Of course, in the exhibition, natural materials and the living also have a strong presence. Rina Yoon’s work, for example, includes some of the remains from the Bighorn Fire burn sites in Arizona. These remains were collected, cleaned and added hand-rolled paper as a way to converse with the trees that may not have survived the fire but still had a story to tell. Meanwhile, The Tree of Life by Patrizia Ferreira has at its center an Ombú tree, a centuries-old dioecious evergreen tree native to the Pampas of Uruguay and Argentina. In his work, he functions as an allegorical representation of resilience.
Another recurring topic among exhibiting artists is the interest in exploring materials. In making her collages and fiber works, Hattie Lee thinks of the ingenuity of Aboriginal stories and survival, the ancestors of rural agriculture and the values of her Depression-era grandmother. In Strange Dwelling, Hong Huo mixes ink with soapy water and uses his breath to blow bubbles onto paper. Using fire and water, a complementary pair in Chinese philosophy, as a central theme, Hong asks if we can find a balanced way to live among these extremes of ideas, opinions and environmental conditions. Finally, Sparker explores materials to create immersive installations, rendering an environment totally abstract, absurd, absurd. The non-narrative in Sparker’s installations gives nothing to cling to, no expectations or timelines to grasp, no events vulnerable to judgment.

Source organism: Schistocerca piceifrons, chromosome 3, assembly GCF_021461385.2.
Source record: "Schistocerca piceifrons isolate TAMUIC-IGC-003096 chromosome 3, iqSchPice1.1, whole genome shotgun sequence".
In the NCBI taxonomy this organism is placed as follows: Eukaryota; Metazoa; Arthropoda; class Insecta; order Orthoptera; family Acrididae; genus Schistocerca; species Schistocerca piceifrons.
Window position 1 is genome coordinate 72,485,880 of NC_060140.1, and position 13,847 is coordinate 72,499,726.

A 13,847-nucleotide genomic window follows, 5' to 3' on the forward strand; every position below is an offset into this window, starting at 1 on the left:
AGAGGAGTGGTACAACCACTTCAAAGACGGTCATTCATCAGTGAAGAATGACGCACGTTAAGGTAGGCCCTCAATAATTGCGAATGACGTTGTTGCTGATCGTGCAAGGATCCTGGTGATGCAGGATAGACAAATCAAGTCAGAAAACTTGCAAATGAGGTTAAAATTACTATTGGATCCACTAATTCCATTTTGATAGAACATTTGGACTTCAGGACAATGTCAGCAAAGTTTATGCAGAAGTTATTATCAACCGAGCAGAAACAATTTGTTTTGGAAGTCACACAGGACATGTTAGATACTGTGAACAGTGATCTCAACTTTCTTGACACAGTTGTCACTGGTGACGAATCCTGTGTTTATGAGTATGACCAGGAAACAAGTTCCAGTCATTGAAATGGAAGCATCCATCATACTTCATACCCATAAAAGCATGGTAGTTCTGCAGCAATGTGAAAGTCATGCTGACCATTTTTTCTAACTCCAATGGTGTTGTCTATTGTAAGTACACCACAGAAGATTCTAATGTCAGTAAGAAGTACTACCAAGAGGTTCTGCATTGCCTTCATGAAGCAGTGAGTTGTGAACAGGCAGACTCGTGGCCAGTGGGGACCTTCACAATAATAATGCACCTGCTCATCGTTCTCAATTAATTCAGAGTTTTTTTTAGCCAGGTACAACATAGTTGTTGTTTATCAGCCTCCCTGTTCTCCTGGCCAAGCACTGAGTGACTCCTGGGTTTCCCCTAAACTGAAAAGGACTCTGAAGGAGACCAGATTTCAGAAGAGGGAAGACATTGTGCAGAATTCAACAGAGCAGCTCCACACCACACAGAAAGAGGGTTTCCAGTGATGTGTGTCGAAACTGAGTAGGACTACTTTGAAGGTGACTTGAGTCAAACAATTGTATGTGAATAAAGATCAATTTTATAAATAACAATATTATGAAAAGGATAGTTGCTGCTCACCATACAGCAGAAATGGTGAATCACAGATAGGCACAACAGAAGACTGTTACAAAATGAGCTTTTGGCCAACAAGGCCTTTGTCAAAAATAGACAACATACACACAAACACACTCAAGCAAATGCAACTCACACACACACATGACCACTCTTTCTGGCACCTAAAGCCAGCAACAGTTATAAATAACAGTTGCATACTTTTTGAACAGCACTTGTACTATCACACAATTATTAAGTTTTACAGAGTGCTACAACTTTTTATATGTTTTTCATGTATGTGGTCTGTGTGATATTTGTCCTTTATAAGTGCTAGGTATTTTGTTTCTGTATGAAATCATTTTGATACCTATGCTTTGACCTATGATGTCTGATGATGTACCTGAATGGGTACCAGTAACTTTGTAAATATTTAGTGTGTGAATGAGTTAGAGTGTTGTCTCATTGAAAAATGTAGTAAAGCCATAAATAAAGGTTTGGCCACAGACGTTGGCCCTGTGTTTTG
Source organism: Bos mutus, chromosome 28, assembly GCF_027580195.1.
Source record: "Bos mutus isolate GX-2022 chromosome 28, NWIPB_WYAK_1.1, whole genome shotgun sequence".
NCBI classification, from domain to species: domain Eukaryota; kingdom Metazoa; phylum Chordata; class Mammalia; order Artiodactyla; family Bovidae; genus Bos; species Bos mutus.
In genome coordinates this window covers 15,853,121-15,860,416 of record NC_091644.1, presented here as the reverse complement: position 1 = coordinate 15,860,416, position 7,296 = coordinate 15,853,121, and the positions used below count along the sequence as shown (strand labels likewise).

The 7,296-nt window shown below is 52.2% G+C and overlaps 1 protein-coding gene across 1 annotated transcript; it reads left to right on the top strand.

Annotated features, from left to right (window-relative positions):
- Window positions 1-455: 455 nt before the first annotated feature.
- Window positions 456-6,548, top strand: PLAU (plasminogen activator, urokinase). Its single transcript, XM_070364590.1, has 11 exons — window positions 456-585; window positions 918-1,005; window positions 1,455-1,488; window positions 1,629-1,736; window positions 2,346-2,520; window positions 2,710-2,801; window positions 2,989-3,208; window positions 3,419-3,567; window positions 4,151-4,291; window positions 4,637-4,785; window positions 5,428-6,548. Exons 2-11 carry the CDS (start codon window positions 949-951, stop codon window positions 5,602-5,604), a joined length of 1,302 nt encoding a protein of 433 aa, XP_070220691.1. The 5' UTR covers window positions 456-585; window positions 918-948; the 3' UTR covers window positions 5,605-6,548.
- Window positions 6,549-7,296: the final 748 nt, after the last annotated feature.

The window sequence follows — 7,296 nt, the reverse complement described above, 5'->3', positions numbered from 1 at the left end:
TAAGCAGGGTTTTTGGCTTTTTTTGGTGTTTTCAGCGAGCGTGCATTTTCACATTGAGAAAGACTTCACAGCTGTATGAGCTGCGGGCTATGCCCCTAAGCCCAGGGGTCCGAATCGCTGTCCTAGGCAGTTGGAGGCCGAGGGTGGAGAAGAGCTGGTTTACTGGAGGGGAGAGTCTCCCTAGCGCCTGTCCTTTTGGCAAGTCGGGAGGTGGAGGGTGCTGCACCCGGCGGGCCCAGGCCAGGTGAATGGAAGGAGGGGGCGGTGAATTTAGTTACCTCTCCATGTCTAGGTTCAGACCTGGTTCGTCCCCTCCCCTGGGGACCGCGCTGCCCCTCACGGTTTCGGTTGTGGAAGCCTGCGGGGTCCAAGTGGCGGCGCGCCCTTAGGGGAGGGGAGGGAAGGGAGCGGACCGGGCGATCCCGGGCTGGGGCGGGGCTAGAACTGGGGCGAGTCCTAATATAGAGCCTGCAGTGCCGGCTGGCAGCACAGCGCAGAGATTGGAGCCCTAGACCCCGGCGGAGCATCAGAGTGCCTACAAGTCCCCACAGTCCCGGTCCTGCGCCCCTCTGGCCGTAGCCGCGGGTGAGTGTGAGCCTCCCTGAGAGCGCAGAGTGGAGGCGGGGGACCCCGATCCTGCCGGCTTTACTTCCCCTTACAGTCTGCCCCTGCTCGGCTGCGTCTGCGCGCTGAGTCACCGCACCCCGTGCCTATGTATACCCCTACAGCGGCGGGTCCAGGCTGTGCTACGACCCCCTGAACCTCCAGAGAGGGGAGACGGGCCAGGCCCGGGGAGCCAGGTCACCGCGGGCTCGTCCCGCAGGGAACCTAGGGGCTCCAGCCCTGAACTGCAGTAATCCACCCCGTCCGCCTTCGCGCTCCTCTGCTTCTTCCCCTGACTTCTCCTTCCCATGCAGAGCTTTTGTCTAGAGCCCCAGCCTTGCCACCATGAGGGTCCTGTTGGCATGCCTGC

Roberto Torres Mata and Derick Wycherly delve into artisanal papermaking. Roberto draws on sheets of paper made by hand from mulberry trees. Her work on migration examines the critical factors, including the impact of climate change, that cause displacement. Derick Wycherly’s work views giving as an Indigenous technology that connects people to each other and to the land they occupy. Specializing in printmaking and papermaking, Derrick’s handmade paper maps our relationships in time and space.
In the exhibition, the artists also explore language and interdisciplinary fields. For his work, Nirmal Raja reflects on the special significance of clouds in India as the much-anticipated carriers of the monsoon season after a long, dry summer. His work, Cloud Palace, is inspired by an epic poem titled Meghdootam or “cloud messenger” written by a 4th century Indian poet, Kalidasa. Richie Morales also explores language, describing painting as his first language. His work for the exhibition focuses on the arms industry and the genealogy of violence, describing the arms industry from production to use as the most destructive human activity for Nature.
For many artists, the realization of the work presented in this exhibition was an opportunity to learn and reflect. For Beth Racette, making her series of Gaia paintings was an opportunity to learn about and represent the many systems and aspects of the Earth. These paintings reflect Beth’s contemplation of the interconnectedness of life and the processes of flow. Maria Amalia Wood, whose creative practice incorporates textiles, papermaking and community-driven storytelling, reflects on her experience during the deadliest Atlantic hurricane in Central American history in 1998, posing the question: “How long before fixing what we tore is no longer an option?”